# Python:

**Generating random numbers**

## How to:

Python provides the `random`

module that helps in generating random numbers for various uses. Here’s how to get started:

**Importing the module**`import random`

**Generating a Random Integer**Between any two numbers.`random_integer = random.randint(1, 10) print(random_integer)`

Sample output:

`7`

**Generating a Float**Between 0 and 1.`random_float = random.random() print(random_float)`

Sample output:

`0.436432634653`

If you need a float in a different range, multiply:

`random_float_range = random.random() * 5 # 0 to 5 print(random_float_range)`

Sample output:

`3.182093745`

**Picking a Random Element from a List**`greetings = ['Hello', 'Hi', 'Hey', 'Hola', 'Bonjour'] print(random.choice(greetings))`

Sample output:

`Hola`

**Shuffling a List**Perfect for card games or any application needing to randomize order.`numbers = list(range(10)) random.shuffle(numbers) print(numbers)`

Sample output:

`[2, 5, 0, 4, 9, 8, 1, 7, 6, 3]`

## Deep Dive

The `random`

module in Python uses a pseudorandom number generator (PRNG), specifically the Mersenne Twister algorithm, which is good for general-purpose applications but not suitable for cryptographic purposes due to its predictability if enough outputs are observed. The `secrets`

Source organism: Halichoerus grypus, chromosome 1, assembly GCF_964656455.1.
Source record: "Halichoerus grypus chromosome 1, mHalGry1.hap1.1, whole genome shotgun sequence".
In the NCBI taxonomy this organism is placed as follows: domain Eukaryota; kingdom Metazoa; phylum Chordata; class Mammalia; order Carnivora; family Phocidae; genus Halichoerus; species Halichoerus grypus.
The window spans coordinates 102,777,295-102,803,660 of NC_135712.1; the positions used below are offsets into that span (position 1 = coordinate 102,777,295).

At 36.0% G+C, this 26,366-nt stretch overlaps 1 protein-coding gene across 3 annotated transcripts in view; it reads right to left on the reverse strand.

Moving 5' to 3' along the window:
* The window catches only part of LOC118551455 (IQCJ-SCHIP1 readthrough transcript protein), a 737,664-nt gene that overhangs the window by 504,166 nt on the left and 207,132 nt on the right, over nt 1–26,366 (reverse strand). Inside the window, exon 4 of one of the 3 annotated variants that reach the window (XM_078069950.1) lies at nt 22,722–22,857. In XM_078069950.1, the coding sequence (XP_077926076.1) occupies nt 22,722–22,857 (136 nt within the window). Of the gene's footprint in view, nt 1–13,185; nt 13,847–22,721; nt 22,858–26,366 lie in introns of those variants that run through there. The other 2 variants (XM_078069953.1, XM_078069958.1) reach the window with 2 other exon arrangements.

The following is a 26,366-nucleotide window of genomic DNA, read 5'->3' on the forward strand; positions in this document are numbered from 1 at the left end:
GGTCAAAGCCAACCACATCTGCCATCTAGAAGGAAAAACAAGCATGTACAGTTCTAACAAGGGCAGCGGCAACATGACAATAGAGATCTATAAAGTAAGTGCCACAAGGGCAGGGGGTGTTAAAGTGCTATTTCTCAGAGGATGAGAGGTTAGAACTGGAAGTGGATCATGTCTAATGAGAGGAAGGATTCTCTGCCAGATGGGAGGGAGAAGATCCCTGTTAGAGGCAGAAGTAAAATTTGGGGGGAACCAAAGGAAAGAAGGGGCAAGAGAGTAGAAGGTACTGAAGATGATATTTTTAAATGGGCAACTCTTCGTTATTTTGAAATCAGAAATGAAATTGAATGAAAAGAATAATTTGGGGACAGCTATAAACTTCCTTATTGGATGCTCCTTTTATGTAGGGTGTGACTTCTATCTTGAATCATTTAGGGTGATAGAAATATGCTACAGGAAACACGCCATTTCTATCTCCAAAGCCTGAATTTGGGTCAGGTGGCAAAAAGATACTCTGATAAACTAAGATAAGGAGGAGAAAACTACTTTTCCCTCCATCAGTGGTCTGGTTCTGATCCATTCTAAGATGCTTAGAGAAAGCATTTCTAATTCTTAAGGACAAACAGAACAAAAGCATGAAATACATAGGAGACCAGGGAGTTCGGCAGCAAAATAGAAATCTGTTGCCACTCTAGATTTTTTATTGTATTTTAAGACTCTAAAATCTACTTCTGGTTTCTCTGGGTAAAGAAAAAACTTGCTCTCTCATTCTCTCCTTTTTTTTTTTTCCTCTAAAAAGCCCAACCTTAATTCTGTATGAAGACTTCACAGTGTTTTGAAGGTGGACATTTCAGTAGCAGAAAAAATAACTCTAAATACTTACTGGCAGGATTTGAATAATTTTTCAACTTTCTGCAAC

module, introduced in Python 3.6, offers a better alternative for generating cryptographically strong random numbers, especially useful in security-sensitive applications. For example, generating a secure, random token for a password reset link:

```
import secrets
token = secrets.token_hex(16)
print(token)
```

Historically, generating random numbers that are truly random has been a challenge in computing, with early methods relying on physical phenomena or manually entered seeds. The development and adoption of algorithms like Mersenne Twister (used by default in Python’s `random`

module until at least my last knowledge update in 2023) marked significant progress. However, the ongoing search for more secure and efficient algorithms has led to the inclusion of the `secrets`

module for cryptography-related tasks. This evolution reflects the growing importance of security in software development and the need for more robust randomness in applications ranging from encryption to secure token generation.